Home > News > India > P.B. Nooh, a man with a gift for instant decision-making, at Kerala’s ground zero of crisis
PB Nooh opened a control room with some 50 young doctors and volunteers for the exercise, which technology helped a great deal.
PB Nooh opened a control room with some 50 young doctors and volunteers for the exercise, which technology helped a great deal.

P.B. Nooh, a man with a gift for instant decision-making, at Kerala’s ground zero of crisis

  • P.B Nooh, who grew up in Kerala’s Perumbavoor, near Ernakulam district, studied in a public school before graduating from the University of Agricultural Sciences, Bengaluru
  • PB Nooh opened a control room with some 50 young doctors and volunteers for the exercise, which technology helped a great deal

P.B. Nooh, the collector of Pathanamthitta district, is known to be an aggressive young man, facing adversities with a smile and having the capability to take quick decisions. And, he is at the ground-zero of Kerala’s coronavirus crisis.

While he has been regularly hitting the streets without any complaint, for many other young civil servants it would have been a nightmare. In fact, this is third attempt to help the state sail out of a crisis of giant proportions.

Shortly after he was appointed as the district collector, and just 15 days after having a surgery, Kerala had witnessed the worst floods in over a century. In August 2018, when the waters started rising, the low-lying areas of Pathanamthitta were one of the most affected. Nooh was tasked with the largest rescue operation ever seen: Around .14 million people were rescued and moved to safer locations uphill within hours.

Months later, the district hogged national headlines as the epicentre of the Sabarimala protests. But Nooh stood tall as the protests over the ban on the entry of menstruating women in the hill shrine, and dealt with the situation with an iron hand.

Nooh, who grew up in Kerala’s Perumbavoor, near Ernakulam district, studied in a public school before graduating from the University of Agricultural Sciences, Bengaluru. He followed his elder brother P.B. Saleem to the civil services, with a ranking of 48 in 2012.

“Ever since, he has weathered crisis after crisis, but the current one has simply been no match to all previous occasions," said an official of the chief minister’s office who has worked with closely with Nooh, requesting anonymity.

“When we called him to enquire about the first three Covid-19 cases (in Pathanamthitta), he was away on work in Trivandrum. He reached Pathanamthitta around 12am the same night, did not rest until he traced those three patients, and their primary contacts, isolated them in hospitals, and prepared an action plan in consultation with several experts, including doctors," the official added.

“It must have all ended by 3am or so. We would have faced a bigger crisis if he had not acted that quickly. He has the gift for instant decision-making, and is a god-sent gift for us. Young turks like him are the ones who really enable chief minister Pinarayi Vijayan’s CEO style of operation."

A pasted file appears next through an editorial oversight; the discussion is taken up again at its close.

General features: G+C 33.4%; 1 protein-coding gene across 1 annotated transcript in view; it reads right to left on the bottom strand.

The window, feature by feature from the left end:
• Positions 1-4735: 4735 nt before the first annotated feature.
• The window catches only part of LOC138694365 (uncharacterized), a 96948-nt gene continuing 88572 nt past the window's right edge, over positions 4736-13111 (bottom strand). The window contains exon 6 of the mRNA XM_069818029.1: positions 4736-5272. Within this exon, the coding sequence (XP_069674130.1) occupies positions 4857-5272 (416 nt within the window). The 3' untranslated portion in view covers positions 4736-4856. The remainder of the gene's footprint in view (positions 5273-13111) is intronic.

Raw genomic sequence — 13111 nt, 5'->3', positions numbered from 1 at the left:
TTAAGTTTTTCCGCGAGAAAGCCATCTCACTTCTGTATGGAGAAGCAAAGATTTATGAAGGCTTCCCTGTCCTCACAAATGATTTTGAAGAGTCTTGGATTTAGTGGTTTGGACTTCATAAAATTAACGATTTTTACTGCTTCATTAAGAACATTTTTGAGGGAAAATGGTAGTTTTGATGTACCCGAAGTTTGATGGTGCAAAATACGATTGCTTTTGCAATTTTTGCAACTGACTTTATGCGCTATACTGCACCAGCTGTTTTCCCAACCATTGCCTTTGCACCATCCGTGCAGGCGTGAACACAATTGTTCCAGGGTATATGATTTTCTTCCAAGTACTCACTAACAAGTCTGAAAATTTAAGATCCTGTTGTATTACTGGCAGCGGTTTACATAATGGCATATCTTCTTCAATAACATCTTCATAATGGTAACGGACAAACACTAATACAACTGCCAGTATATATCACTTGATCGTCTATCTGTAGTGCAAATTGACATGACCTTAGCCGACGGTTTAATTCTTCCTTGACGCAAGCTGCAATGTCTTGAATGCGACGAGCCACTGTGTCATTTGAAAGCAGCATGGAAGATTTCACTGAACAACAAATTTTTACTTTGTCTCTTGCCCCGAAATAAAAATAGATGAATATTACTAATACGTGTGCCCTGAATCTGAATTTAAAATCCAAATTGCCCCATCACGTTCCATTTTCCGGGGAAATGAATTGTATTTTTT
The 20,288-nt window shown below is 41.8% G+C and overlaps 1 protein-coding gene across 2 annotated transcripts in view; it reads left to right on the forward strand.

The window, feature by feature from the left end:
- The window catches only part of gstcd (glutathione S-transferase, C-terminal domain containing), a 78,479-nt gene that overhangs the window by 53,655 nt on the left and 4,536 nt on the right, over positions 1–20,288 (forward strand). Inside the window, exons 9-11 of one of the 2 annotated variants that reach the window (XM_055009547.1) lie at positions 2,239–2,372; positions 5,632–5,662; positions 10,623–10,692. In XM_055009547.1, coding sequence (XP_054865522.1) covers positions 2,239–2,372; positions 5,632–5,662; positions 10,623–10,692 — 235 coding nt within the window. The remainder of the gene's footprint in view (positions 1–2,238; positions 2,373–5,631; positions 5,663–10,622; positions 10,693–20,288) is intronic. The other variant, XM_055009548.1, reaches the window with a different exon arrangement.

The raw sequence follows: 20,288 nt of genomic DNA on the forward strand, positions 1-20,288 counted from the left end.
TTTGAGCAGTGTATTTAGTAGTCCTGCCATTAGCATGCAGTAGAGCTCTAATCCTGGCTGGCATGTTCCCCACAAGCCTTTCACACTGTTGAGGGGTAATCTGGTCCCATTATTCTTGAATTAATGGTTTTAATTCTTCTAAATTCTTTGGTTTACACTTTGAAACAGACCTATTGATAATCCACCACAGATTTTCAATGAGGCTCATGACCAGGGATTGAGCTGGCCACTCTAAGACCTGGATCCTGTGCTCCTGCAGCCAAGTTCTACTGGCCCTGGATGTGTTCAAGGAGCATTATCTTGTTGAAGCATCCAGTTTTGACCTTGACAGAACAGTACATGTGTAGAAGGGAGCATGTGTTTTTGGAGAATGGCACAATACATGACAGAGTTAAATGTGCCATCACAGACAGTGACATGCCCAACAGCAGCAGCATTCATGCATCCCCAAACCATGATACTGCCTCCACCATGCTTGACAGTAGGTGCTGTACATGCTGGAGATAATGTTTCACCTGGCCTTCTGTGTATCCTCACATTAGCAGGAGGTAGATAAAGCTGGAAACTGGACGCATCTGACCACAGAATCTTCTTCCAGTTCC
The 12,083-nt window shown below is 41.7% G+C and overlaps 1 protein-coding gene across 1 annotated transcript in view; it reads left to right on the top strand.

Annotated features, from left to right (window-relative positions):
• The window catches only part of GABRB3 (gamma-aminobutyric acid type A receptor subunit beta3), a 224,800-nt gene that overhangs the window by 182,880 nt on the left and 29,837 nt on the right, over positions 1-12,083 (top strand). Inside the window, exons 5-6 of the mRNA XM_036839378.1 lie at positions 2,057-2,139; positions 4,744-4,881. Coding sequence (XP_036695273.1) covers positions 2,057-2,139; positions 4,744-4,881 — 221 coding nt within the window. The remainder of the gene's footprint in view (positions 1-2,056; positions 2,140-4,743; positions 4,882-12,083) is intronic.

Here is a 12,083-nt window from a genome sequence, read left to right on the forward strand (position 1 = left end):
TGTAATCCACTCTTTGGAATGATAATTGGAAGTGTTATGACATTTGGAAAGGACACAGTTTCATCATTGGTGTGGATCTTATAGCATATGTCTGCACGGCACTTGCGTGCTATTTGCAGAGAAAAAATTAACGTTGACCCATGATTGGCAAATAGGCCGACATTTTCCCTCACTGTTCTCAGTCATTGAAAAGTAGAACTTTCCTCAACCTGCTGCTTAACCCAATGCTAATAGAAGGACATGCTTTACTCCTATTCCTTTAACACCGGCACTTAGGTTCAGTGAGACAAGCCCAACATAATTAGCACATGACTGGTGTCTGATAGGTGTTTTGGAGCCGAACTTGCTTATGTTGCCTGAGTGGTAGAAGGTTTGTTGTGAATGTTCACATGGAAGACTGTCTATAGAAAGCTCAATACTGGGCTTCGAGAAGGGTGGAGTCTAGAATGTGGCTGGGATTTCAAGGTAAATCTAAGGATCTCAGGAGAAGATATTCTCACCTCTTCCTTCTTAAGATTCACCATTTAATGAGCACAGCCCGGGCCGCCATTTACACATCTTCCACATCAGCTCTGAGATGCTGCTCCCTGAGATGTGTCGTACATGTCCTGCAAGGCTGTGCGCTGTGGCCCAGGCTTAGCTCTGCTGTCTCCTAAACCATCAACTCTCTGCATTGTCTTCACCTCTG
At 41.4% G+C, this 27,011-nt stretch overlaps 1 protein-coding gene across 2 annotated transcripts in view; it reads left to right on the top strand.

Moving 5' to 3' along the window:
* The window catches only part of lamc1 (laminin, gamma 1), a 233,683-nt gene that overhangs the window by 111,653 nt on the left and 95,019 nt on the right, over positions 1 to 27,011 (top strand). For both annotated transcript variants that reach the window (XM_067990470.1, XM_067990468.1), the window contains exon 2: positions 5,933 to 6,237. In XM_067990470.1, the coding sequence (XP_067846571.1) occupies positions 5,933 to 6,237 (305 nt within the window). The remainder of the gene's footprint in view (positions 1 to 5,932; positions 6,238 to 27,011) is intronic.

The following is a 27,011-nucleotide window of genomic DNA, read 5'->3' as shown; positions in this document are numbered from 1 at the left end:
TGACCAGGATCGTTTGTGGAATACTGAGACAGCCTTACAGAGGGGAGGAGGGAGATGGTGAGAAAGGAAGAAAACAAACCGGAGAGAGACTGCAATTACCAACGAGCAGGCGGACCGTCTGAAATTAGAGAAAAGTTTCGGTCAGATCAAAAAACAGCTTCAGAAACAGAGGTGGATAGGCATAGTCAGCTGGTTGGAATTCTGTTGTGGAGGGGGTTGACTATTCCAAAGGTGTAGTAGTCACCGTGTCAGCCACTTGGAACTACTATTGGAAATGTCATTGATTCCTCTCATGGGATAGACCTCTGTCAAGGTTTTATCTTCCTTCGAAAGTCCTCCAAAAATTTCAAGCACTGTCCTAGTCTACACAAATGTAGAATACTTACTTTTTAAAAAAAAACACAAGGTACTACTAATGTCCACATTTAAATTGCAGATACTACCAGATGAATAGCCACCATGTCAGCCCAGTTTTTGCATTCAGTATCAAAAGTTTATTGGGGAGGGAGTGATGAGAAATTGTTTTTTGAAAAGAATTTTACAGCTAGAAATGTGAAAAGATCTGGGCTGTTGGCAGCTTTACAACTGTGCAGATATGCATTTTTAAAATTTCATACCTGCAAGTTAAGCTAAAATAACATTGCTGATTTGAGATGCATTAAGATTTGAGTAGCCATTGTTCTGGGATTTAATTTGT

The next day, on 8 March, the district administration announced about five residents of Ranni, who had evaded health screening at Kochi airport on their return from Italy about a week ago, and subsequently tested positive for Covid-19.

The case of the couple and their son came as a shocker to Kerala, as it came to light only after two other relatives were infected with the deadly virus. The state was immediately put on high alert, as the family had travelled to several places across Pathanamthitta and Kottayam districts, including a local health clinic. Two nonagenarian family members were also shifted to the Kottayam Medical College hospital with high fever.

“The Italy-returned family hid their travel details from the health authorities. Such practices have to be seen as a crime," said an angry Kerala health minister K.K. Shailaja to reporters that day. By the following day, it became clear that the family had inflected about eight others, India’s most number of Covid-19 cases for a district back then. And, Nooh was key to the success of the rapid action team.

Mint could not get Nooh’s comments. But, in an interview with Mathrubhumi News on Thursday, he said: “That was a scary moment. This was an unprecedented situation. Until we set an action plan, I was a bit disturbed."

“Societally, we knew the news would create a lot of panic and trauma. Second, the government is answerable on how they escaped. So, I called the superintendent of police and said, look we only have this night, we have to get hold of these guys before sun rise. SP The did a good job and by 1.00am we had them." The district administration then went into a massive drive to trace the contacts who were in touch with the family.

Nooh opened a control room with some 50 young doctors and volunteers for the exercise, which technology helped a great deal. Soon after, Nooh helped devise a strategy with the help of the police to track a patient’s phone number and trace tower locations, before marking the places of visit on Google Maps to zero in on possible contacts. Within six days, all contacts were traced and at least 4,000 people, including 2,000 people who returned from foreign countries, were traced and home quarantined. The challenge for Nooh will only increase by the day, but he could be central to Kerala’s fight against Covid-19.

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